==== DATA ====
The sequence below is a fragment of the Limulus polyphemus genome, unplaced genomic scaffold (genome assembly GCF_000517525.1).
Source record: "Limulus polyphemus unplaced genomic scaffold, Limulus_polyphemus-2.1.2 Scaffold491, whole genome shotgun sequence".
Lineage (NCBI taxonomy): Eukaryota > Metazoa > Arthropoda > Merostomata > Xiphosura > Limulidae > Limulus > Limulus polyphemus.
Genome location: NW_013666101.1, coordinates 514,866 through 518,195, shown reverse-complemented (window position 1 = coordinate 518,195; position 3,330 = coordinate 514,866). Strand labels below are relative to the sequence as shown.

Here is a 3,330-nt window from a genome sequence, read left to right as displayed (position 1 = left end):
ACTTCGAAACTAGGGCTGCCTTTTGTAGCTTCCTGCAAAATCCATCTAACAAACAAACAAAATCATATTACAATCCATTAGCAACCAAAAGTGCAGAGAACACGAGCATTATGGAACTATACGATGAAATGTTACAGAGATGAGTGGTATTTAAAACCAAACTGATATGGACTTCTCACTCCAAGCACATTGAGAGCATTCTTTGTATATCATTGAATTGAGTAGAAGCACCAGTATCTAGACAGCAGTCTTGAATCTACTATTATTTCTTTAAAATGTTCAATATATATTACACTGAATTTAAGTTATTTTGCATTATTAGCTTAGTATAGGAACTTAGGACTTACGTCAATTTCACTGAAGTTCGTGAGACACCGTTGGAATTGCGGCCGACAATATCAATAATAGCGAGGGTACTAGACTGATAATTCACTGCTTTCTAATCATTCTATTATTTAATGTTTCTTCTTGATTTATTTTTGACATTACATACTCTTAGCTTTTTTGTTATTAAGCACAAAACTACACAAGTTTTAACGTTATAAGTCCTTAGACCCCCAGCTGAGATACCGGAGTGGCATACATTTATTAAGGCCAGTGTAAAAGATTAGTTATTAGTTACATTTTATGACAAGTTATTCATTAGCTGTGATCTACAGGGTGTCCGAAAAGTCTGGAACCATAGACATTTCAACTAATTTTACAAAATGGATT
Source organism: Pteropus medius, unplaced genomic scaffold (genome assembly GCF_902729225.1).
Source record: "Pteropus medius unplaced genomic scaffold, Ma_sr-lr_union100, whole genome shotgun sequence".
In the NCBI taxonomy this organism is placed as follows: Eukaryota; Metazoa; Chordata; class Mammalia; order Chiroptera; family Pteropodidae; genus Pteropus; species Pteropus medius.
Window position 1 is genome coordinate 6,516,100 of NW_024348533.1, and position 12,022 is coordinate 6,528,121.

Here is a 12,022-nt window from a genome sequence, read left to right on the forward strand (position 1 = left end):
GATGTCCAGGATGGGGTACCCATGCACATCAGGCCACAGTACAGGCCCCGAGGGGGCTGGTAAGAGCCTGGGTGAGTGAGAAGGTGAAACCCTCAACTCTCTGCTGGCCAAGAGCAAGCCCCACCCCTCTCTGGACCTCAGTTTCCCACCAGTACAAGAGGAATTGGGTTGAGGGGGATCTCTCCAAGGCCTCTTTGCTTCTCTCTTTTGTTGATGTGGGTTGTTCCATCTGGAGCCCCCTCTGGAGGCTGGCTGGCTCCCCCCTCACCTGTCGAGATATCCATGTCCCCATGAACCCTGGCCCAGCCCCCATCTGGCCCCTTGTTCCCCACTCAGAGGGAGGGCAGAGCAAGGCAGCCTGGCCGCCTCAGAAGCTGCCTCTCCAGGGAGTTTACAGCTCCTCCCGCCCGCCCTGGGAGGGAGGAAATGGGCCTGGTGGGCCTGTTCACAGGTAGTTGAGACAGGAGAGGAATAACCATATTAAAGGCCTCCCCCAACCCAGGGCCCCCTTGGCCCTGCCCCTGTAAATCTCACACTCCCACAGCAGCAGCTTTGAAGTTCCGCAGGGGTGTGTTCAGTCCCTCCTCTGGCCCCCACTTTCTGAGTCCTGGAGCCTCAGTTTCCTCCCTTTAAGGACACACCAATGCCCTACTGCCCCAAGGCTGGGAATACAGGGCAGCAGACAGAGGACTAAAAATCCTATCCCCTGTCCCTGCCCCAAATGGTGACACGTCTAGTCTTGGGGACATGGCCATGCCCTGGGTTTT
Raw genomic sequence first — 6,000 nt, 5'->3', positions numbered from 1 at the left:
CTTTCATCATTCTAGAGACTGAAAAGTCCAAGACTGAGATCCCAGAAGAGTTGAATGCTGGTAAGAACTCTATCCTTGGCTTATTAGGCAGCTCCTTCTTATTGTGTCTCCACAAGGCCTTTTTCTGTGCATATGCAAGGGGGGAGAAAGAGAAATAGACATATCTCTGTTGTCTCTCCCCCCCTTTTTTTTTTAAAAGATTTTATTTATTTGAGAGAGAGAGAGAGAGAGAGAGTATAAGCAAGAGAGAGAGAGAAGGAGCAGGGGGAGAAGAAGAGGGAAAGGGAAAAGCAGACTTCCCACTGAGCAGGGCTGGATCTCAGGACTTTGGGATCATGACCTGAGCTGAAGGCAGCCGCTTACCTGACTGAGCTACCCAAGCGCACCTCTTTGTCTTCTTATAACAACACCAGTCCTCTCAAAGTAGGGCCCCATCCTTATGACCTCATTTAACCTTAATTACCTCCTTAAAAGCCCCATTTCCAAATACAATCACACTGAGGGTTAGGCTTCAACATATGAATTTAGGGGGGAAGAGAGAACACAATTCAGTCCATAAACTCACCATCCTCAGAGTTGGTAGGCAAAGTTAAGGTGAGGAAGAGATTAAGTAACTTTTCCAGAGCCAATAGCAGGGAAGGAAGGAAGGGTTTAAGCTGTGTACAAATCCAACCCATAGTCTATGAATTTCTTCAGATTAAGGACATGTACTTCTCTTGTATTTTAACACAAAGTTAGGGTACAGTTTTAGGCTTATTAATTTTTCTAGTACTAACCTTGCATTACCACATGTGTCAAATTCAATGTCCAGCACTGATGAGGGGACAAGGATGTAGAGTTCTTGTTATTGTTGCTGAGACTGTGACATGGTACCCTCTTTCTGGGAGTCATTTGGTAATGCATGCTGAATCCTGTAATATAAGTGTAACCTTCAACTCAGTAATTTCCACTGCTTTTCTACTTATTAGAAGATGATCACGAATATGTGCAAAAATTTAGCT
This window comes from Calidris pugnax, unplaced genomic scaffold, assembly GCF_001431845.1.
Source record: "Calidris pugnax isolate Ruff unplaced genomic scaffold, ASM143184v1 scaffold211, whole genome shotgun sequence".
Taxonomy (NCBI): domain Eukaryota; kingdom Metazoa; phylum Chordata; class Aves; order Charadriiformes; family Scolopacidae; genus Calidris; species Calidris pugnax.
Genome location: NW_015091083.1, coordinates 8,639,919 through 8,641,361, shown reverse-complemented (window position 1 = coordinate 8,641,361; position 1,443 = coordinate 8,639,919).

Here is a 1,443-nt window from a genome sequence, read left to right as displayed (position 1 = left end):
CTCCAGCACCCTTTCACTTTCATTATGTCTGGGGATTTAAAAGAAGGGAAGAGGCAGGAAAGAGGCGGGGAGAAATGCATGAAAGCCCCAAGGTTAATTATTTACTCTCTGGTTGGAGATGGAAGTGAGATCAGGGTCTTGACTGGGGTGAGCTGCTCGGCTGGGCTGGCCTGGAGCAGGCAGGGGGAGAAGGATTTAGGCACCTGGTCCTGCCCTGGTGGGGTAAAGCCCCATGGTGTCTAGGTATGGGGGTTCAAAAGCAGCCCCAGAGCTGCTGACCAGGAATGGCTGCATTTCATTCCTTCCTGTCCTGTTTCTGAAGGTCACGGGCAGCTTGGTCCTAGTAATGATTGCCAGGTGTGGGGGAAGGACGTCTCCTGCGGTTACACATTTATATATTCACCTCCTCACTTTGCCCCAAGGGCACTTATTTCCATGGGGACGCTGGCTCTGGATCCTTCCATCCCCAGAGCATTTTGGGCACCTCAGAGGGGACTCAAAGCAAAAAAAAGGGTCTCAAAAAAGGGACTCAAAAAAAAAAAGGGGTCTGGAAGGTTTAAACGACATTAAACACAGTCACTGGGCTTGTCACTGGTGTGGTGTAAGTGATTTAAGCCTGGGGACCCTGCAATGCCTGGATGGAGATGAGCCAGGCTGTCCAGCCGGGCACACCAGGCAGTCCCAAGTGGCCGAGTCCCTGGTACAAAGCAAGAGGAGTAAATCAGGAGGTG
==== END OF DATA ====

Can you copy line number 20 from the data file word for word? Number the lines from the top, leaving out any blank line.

CTCCAGCACCCTTTCACTTTCATTATGTCTGGGGATTTAAAAGAAGGGAAGAGGCAGGAAAGAGGCGGGGAGAAATGCATGAAAGCCCCAAGGTTAATTATTTACTCTCTGGTTGGAGATGGAAGTGAGATCAGGGTCTTGACTGGGGTGAGCTGCTCGGCTGGGCTGGCCTGGAGCAGGCAGGGGGAGAAGGATTTAGGCACCTGGTCCTGCCCTGGTGGGGTAAAGCCCCATGGTGTCTAGGTATGGGGGTTCAAAAGCAGCCCCAGAGCTGCTGACCAGGAATGGCTGCATTTCATTCCTTCCTGTCCTGTTTCTGAAGGTCACGGGCAGCTTGGTCCTAGTAATGATTGCCAGGTGTGGGGGAAGGACGTCTCCTGCGGTTACACATTTATATATTCACCTCCTCACTTTGCCCCAAGGGCACTTATTTCCATGGGGACGCTGGCTCTGGATCCTTCCATCCCCAGAGCATTTTGGGCACCTCAGAGGGGACTCAAAGCAAAAAAAAGGGTCTCAAAAAAGGGACTCAAAAAAAAAAAGGGGTCTGGAAGGTTTAAACGACATTAAACACAGTCACTGGGCTTGTCACTGGTGTGGTGTAAGTGATTTAAGCCTGGGGACCCTGCAATGCCTGGATGGAGATGAGCCAGGCTGTCCAGCCGGGCACACCAGGCAGTCCCAAGTGGCCGAGTCCCTGGTACAAAGCAAGAGGAGTAAATCAGGAGGTG